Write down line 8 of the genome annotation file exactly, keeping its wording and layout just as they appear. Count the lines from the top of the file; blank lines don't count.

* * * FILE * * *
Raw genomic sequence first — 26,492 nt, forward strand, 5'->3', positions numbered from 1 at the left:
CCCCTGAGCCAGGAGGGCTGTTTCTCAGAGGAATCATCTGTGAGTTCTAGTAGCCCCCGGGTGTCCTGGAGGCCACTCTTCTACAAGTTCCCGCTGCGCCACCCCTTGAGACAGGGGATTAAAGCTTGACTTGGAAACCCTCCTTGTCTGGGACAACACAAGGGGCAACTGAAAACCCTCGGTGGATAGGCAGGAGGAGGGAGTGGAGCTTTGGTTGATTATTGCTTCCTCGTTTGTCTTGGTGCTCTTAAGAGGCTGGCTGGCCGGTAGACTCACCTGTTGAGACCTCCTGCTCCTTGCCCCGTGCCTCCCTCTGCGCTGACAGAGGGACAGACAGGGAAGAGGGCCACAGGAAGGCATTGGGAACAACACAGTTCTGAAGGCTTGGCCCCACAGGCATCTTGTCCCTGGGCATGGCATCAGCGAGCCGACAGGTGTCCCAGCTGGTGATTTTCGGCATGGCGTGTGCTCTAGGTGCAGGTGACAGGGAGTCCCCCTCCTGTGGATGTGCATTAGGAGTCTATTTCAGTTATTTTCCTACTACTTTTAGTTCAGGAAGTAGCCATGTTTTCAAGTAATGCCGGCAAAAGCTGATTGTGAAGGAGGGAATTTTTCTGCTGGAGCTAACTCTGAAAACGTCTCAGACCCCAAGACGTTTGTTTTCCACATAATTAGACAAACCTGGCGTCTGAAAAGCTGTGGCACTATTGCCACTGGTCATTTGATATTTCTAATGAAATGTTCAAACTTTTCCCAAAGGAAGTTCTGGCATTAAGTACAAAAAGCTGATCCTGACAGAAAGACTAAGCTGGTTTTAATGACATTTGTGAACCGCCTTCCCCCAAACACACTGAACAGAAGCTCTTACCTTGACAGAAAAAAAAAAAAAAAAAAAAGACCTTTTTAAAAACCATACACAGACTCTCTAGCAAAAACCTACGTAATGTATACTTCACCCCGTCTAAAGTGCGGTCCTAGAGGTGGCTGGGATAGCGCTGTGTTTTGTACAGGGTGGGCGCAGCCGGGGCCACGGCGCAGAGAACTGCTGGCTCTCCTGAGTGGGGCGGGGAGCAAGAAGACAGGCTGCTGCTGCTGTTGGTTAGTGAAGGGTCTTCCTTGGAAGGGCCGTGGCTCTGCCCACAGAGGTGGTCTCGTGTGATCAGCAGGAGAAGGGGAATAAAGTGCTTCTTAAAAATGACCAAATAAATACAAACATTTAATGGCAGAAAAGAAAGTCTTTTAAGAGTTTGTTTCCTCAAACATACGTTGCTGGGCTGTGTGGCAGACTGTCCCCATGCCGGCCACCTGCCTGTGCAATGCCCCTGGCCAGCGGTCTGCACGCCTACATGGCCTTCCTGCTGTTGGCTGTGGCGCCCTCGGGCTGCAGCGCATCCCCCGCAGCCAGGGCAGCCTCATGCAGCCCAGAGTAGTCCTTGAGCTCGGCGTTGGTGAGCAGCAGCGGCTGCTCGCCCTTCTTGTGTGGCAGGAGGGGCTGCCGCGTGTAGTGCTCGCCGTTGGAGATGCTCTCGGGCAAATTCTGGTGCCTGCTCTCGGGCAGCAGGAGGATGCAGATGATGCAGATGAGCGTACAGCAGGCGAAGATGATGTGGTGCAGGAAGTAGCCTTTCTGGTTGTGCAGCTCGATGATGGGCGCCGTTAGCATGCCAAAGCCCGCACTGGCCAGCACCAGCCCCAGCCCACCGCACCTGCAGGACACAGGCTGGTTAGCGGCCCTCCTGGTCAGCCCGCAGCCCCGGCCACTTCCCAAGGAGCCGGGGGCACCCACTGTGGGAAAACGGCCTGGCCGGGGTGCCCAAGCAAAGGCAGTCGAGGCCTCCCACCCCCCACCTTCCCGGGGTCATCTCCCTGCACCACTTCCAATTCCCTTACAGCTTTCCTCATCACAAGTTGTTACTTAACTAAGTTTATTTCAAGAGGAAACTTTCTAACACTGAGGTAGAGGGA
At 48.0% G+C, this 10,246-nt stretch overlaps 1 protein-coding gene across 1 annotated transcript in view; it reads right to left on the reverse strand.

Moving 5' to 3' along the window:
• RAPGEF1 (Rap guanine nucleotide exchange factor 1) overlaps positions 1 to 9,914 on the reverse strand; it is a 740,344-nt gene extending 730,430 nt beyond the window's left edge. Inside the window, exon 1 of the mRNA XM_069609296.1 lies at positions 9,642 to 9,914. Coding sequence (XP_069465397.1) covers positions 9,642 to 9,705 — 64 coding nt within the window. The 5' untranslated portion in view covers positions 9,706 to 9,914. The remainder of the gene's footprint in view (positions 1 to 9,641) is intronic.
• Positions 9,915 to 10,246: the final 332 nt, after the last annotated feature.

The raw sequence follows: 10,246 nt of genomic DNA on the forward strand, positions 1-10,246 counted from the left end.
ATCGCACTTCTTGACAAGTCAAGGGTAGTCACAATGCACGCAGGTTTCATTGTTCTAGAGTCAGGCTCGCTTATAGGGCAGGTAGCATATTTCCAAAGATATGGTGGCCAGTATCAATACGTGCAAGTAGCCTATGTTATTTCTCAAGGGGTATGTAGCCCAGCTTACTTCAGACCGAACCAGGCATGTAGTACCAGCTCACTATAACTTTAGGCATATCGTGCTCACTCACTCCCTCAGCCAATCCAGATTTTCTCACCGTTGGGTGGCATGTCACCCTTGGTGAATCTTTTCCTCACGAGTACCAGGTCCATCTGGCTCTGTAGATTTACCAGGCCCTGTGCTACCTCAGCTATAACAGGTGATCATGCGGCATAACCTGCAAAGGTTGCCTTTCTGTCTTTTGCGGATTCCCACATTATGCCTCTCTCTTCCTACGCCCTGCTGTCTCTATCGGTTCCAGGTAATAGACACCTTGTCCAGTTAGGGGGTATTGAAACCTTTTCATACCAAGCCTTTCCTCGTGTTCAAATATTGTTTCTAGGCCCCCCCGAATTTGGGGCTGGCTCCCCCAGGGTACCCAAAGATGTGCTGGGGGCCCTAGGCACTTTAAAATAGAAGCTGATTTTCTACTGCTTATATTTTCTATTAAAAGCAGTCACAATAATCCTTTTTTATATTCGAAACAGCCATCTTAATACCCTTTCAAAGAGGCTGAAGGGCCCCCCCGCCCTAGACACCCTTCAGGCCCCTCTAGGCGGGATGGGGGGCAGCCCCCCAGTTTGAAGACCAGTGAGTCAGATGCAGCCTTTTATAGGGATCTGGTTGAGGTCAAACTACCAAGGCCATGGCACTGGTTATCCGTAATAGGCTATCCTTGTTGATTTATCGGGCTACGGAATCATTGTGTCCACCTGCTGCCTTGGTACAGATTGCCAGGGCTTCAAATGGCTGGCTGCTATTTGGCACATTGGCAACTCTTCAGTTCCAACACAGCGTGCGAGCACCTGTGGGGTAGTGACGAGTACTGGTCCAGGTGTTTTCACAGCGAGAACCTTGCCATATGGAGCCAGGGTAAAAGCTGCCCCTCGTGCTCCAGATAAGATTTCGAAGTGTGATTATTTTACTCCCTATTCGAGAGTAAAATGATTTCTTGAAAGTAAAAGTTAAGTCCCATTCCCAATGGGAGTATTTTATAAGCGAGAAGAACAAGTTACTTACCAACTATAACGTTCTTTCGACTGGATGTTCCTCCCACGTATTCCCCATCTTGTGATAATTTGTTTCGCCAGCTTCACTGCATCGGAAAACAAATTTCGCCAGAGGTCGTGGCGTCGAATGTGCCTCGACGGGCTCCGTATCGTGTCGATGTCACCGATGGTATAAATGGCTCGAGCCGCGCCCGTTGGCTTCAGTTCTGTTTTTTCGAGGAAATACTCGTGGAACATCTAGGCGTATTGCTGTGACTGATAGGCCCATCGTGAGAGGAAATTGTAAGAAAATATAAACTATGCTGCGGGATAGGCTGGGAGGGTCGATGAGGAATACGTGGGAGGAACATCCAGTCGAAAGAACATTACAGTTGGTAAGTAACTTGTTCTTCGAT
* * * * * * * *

ATCGCACTTCTTGACAAGTCAAGGGTAGTCACAATGCACGCAGGTTTCATTGTTCTAGAGTCAGGCTCGCTTATAGGGCAGGTAGCATATTTCCAAAGATATGGTGGCCAGTATCAATACGTGCAAGTAGCCTATGTTATTTCTCAAGGGGTATGTAGCCCAGCTTACTTCAGACCGAACCAGGCATGTAGTACCAGCTCACTATAACTTTAGGCATATCGTGCTCACTCACTCCCTCAGCCAATCCAGATTTTCTCACCGTTGGGTGGCATGTCACCCTTGGTGAATCTTTTCCTCACGAGTACCAGGTCCATCTGGCTCTGTAGATTTACCAGGCCCTGTGCTACCTCAGCTATAACAGGTGATCATGCGGCATAACCTGCAAAGGTTGCCTTTCTGTCTTTTGCGGATTCCCACATTATGCCTCTCTCTTCCTACGCCCTGCTGTCTCTATCGGTTCCAGGTAATAGACACCTTGTCCAGTTAGGGGGTATTGAAACCTTTTCATACCAAGCCTTTCCTCGTGTTCAAATATTGTTTCTAGGCCCCCCCGAATTTGGGGCTGGCTCCCCCAGGGTACCCAAAGATGTGCTGGGGGCCCTAGGCACTTTAAAATAGAAGCTGATTTTCTACTGCTTATATTTTCTATTAAAAGCAGTCACAATAATCCTTTTTTATATTCGAAACAGCCATCTTAATACCCTTTCAAAGAGGCTGAAGGGCCCCCCCGCCCTAGACACCCTTCAGGCCCCTCTAGGCGGGATGGGGGGCAGCCCCCCAGTTTGAAGACCAGTGAGTCAGATGCAGCCTTTTATAGGGATCTGGTTGAGGTCAAACTACCAAGGCCATGGCACTGGTTATCCGTAATAGGCTATCCTTGTTGATTTATCGGGCTACGGAATCATTGTGTCCACCTGCTGCCTTGGTACAGATTGCCAGGGCTTCAAATGGCTGGCTGCTATTTGGCACATTGGCAACTCTTCAGTTCCAACACAGCGTGCGAGCACCTGTGGGGTAGTGACGAGTACTGGTCCAGGTGTTTTCACAGCGAGAACCTTGCCATATGGAGCCAGGGTAAAAGCTGCCCCTCGTGCTCCAGATAAGATTTCGAAGTGTGATTATTTTACTCCCTATTCGAGAGTAAAATGATTTCTTGAAAGTAAAAGTTAAGTCCCATTCCCAATGGGAGTATTTTATAAGCGAGAAGAACAAGTTACTTACCAACTATAACGTTCTTTCGACTGGATGTTCCTCCCACGTATTCCCCATCTTGTGATAATTTGTTTCGCCAGCTTCACTGCATCGGAAAACAAATTTCGCCAGAGGTCGTGGCGTCGAATGTGCCTCGACGGGCTCCGTATCGTGTCGATGTCACCGATGGTATAAATGGCTCGAGCCGCGCCCGTTGGCTTCAGTTCTGTTTTTTCGAGGAAATACTCGTGGAACATCTAGGCGTATTGCTGTGACTGATAGGCCCATCGTGAGAGGAAATTGTAAGAAAATATAAACTATGCTGCGGGATAGGCTGGGAGGGTCGATGAGGAATACGTGGGAGGAACATCCAGTCGAAAGAACATTACAGTTGGTAAGTAACTTGTTCTTCGAT